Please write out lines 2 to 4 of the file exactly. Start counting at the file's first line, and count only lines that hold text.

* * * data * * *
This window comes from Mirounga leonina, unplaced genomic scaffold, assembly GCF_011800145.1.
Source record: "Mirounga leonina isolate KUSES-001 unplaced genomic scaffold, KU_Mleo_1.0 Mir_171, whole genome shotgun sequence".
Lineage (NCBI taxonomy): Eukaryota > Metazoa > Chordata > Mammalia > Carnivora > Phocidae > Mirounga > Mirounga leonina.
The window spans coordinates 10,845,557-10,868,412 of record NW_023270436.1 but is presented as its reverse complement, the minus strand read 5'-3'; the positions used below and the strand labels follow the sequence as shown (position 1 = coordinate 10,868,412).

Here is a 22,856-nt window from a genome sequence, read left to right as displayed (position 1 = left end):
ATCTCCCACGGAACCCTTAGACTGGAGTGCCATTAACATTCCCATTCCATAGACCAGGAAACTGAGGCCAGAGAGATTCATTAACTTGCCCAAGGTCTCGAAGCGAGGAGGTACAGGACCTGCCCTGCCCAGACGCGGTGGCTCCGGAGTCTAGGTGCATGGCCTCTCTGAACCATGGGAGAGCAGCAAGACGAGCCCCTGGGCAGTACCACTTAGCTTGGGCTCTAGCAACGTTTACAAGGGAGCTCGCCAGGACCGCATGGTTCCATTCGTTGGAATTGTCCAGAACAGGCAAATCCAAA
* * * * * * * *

Source record: "Mirounga leonina isolate KUSES-001 unplaced genomic scaffold, KU_Mleo_1.0 Mir_171, whole genome shotgun sequence".
Lineage (NCBI taxonomy): Eukaryota > Metazoa > Chordata > Mammalia > Carnivora > Phocidae > Mirounga > Mirounga leonina.
The window spans coordinates 10,845,557-10,868,412 of record NW_023270436.1 but is presented as its reverse complement, the minus strand read 5'-3'; the positions used below and the strand labels follow the sequence as shown (position 1 = coordinate 10,868,412).